When trauma goes unacknowledged by caring adults, students can feel suffocated by the burden of their experience. Research shows that traumatic experiences can drastically hinder students’ academic development, and that “children who have three or more Adverse Childhood Experiences (ACEs) are three times more likely to experience academic failure, five times more likely to have attendance problems, and six times more likely to have behavioral problems than those with no ACEs.“

These findings, coupled with the fact that almost half of the students in the U.S. have experienced at least one or more traumatic experiences presents a significant barrier to academic success for a large population of students.

Related content: 3 ways our school is fighting back against trauma

As educators, we work with a diverse group of students, not only in the range of their academic abilities, but also in their various experiences and social-emotional needs. The goal of trauma-informed teaching is to help all students feel known and supported. And the good news is that today, we know that using trauma-informed teaching strategies can benefit all students, regardless of their experiences.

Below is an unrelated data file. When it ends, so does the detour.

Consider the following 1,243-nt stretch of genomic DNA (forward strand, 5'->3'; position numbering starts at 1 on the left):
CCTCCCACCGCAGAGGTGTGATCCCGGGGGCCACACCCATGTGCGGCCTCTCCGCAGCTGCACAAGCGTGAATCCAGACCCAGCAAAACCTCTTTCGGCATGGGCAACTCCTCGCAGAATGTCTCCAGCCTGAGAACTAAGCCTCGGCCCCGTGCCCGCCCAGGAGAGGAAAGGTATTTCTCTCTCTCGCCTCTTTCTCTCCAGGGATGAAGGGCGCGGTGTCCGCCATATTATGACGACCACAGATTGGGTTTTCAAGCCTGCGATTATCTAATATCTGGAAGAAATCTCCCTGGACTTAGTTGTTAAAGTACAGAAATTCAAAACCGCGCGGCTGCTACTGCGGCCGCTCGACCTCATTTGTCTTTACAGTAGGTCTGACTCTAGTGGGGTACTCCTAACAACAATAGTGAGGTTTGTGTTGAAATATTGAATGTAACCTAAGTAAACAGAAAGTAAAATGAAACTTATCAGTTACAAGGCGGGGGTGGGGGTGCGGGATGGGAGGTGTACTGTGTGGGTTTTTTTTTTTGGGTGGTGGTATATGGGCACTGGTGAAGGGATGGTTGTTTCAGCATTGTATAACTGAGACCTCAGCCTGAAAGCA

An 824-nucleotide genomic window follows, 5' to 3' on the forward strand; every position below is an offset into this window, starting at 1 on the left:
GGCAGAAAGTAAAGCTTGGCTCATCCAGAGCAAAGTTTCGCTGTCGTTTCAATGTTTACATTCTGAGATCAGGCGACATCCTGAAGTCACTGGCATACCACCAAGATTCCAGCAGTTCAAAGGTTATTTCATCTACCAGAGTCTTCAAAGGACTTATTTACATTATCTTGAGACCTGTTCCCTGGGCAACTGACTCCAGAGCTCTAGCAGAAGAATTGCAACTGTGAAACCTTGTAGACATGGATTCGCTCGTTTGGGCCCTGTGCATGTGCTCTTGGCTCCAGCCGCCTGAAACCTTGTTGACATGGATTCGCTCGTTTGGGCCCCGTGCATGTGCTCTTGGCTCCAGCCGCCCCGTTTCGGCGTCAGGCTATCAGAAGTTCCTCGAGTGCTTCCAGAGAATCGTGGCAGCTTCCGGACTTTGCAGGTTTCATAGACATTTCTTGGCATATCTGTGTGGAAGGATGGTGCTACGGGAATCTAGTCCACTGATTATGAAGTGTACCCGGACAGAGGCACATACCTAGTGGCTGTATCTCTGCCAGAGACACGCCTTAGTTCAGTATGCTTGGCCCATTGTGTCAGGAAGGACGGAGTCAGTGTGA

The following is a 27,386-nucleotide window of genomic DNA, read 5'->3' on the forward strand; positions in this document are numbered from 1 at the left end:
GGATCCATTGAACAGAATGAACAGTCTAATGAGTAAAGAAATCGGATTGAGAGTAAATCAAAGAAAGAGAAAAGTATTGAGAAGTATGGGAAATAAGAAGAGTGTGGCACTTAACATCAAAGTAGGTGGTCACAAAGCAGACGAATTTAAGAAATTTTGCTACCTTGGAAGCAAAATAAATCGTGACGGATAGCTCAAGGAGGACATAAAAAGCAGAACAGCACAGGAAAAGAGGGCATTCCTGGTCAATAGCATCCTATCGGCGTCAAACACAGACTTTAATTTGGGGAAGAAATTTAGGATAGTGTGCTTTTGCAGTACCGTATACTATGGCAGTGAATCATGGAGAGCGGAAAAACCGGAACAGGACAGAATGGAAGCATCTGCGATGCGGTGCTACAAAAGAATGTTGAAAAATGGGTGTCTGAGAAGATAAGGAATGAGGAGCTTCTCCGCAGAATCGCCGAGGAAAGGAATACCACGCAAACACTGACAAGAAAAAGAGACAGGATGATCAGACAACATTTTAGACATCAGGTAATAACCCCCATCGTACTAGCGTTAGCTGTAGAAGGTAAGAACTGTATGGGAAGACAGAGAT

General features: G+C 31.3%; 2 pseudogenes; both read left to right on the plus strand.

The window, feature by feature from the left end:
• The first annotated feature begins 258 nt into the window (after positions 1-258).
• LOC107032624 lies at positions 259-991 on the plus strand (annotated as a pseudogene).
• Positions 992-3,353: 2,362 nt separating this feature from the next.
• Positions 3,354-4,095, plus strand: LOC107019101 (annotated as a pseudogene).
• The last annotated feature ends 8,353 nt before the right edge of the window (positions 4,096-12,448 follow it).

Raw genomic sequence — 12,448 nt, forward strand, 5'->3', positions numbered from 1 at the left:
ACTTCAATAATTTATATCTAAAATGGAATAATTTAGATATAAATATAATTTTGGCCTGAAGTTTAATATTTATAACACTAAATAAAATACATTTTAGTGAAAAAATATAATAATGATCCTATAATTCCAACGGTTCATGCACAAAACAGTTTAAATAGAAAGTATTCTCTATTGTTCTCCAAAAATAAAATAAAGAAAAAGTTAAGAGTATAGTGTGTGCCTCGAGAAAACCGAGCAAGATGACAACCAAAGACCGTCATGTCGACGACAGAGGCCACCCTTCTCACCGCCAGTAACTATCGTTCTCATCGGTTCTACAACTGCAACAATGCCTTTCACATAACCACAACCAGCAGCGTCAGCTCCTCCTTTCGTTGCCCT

About the Author:

A teacher, author, and speaker, Dr. Shree Walker earned an Education Specialist’s degree in Administration and Supervision and a Doctorate of Education in Curriculum and Instruction from Tennessee State University. Shree hosts many trainings on the topic of moving students from risk to resilience including this recent webinar.